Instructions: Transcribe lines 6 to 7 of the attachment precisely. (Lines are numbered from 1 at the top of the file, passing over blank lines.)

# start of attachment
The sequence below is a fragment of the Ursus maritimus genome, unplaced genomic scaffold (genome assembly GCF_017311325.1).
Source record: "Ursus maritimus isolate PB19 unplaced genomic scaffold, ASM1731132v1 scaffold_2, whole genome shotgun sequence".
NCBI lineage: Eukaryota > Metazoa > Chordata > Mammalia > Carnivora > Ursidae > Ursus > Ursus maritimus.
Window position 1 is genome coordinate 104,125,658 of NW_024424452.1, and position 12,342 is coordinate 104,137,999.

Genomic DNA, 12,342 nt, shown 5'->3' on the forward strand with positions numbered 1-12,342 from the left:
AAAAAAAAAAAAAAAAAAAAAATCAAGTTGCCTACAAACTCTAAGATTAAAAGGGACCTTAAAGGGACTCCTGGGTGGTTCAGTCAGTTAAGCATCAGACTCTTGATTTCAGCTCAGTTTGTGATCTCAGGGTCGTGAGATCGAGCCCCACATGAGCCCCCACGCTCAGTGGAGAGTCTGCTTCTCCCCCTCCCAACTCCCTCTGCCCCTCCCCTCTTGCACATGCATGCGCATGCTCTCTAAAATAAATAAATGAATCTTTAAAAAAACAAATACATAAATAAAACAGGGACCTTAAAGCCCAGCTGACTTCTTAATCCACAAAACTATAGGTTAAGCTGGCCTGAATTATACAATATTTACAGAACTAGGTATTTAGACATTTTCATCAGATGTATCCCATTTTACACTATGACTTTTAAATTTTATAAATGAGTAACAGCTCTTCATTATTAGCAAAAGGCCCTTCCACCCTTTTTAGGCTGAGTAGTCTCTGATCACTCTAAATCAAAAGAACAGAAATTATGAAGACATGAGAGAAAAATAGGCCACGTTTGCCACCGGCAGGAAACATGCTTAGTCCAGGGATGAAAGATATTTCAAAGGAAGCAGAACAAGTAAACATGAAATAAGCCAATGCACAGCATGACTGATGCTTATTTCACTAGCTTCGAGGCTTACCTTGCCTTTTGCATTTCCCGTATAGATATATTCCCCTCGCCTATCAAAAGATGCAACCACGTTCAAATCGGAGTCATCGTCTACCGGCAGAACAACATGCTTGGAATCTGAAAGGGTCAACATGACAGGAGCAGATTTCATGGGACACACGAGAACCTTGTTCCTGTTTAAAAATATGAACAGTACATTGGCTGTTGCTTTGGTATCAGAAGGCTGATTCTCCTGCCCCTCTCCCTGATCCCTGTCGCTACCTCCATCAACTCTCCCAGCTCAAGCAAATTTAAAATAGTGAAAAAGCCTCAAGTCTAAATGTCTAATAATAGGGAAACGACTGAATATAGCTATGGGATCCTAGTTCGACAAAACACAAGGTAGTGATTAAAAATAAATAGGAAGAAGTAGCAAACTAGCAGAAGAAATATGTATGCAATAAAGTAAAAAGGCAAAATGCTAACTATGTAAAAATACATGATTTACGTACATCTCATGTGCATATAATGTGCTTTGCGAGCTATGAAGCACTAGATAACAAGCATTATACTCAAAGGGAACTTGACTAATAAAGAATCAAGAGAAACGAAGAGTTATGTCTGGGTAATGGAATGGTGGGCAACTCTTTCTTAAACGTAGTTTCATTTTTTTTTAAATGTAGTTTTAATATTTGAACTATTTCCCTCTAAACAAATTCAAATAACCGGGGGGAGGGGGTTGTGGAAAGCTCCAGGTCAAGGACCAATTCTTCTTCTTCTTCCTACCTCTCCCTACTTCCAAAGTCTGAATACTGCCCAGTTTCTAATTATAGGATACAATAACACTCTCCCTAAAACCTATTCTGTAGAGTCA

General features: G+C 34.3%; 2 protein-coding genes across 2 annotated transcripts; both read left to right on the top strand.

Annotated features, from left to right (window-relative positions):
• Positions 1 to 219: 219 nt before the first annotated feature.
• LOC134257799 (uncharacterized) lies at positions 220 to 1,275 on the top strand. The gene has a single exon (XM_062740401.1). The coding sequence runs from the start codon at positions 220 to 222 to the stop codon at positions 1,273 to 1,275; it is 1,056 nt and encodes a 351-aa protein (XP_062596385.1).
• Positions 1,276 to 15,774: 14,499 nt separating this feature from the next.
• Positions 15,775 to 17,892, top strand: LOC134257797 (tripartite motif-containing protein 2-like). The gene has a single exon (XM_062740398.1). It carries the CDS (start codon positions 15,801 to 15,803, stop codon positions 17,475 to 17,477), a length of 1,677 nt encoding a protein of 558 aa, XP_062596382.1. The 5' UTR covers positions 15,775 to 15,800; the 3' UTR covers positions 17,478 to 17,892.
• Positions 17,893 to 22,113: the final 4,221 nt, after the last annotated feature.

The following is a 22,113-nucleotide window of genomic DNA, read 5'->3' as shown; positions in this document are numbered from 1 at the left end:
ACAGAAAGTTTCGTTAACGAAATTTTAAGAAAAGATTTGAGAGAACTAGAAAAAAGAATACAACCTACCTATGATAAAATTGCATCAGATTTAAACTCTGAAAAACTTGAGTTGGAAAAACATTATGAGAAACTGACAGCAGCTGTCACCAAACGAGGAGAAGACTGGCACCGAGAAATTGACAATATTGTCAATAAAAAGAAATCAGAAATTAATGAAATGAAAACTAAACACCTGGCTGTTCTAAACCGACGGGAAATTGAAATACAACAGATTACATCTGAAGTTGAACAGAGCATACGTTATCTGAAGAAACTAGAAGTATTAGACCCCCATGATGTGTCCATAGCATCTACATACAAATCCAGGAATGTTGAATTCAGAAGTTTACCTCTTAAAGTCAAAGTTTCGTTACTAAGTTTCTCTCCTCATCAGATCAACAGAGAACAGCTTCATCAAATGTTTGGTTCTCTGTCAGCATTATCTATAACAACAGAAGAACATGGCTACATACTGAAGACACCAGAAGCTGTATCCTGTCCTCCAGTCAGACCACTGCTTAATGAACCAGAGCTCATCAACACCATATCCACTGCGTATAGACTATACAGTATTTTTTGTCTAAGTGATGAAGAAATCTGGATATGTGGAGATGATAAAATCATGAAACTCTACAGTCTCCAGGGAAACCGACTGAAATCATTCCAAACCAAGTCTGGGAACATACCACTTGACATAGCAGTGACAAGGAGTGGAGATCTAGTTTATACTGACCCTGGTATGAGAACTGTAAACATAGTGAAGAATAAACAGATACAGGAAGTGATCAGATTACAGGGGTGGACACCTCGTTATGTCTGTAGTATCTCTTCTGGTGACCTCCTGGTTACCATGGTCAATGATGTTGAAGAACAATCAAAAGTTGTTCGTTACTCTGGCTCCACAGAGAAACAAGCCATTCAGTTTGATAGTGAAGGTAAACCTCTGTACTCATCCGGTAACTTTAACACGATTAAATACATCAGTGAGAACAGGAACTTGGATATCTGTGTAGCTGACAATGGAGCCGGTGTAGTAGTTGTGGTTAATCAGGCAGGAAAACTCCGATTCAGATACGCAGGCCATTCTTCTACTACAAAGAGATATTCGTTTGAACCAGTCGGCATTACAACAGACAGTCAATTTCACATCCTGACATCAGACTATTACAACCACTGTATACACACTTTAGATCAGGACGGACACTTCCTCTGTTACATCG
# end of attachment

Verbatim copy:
AAAAAAAAAAAAAAAAAAAAAATCAAGTTGCCTACAAACTCTAAGATTAAAAGGGACCTTAAAGGGACTCCTGGGTGGTTCAGTCAGTTAAGCATCAGACTCTTGATTTCAGCTCAGTTTGTGATCTCAGGGTCGTGAGATCGAGCCCCACATGAGCCCCCACGCTCAGTGGAGAGTCTGCTTCTCCCCCTCCCAACTCCCTCTGCCCCTCCCCTCTTGCACATGCATGCGCATGCTCTCTAAAATAAATAAATGAATCTTTAAAAAAACAAATACATAAATAAAACAGGGACCTTAAAGCCCAGCTGACTTCTTAATCCACAAAACTATAGGTTAAGCTGGCCTGAATTATACAATATTTACAGAACTAGGTATTTAGACATTTTCATCAGATGTATCCCATTTTACACTATGACTTTTAAATTTTATAAATGAGTAACAGCTCTTCATTATTAGCAAAAGGCCCTTCCACCCTTTTTAGGCTGAGTAGTCTCTGATCACTCTAAATCAAAAGAACAGAAATTATGAAGACATGAGAGAAAAATAGGCCACGTTTGCCACCGGCAGGAAACATGCTTAGTCCAGGGATGAAAGATATTTCAAAGGAAGCAGAACAAGTAAACATGAAATAAGCCAATGCACAGCATGACTGATGCTTATTTCACTAGCTTCGAGGCTTACCTTGCCTTTTGCATTTCCCGTATAGATATATTCCCCTCGCCTATCAAAAGATGCAACCACGTTCAAATCGGAGTCATCGTCTACCGGCAGAACAACATGCTTGGAATCTGAAAGGGTCAACATGACAGGAGCAGATTTCATGGGACACACGAGAACCTTGTTCCTGTTTAAAAATATGAACAGTACATTGGCTGTTGCTTTGGTATCAGAAGGCTGATTCTCCTGCCCCTCTCCCTGATCCCTGTCGCTACCTCCATCAACTCTCCCAGCTCAAGCAAATTTAAAATAGTGAAAAAGCCTCAAGTCTAAATGTCTAATAATAGGGAAACGACTGAATATAGCTATGGGATCCTAGTTCGACAAAACACAAGGTAGTGATTAAAAATAAATAGGAAGAAGTAGCAAACTAGCAGAAGAAATATGTATGCAATAAAGTAAAAAGGCAAAATGCTAACTATGTAAAAATACATGATTTACGTACATCTCATGTGCATATAATGTGCTTTGCGAGCTATGAAGCACTAGATAACAAGCATTATACTCAAAGGGAACTTGACTAATAAAGAATCAAGAGAAACGAAGAGTTATGTCTGGGTAATGGAATGGTGGGCAACTCTTTCTTAAACGTAGTTTCATTTTTTTTTAAATGTAGTTTTAATATTTGAACTATTTCCCTCTAAACAAATTCAAATAACCGGGGGGAGGGGGTTGTGGAAAGCTCCAGGTCAAGGACCAATTCTTCTTCTTCTTCCTACCTCTCCCTACTTCCAAAGTCTGAATACTGCCCAGTTTCTAATTATAGGATACAATAACACTCTCCCTAAAACCTATTCTGTAGAGTCA

General features: G+C 34.3%; 2 protein-coding genes across 2 annotated transcripts; both read left to right on the top strand.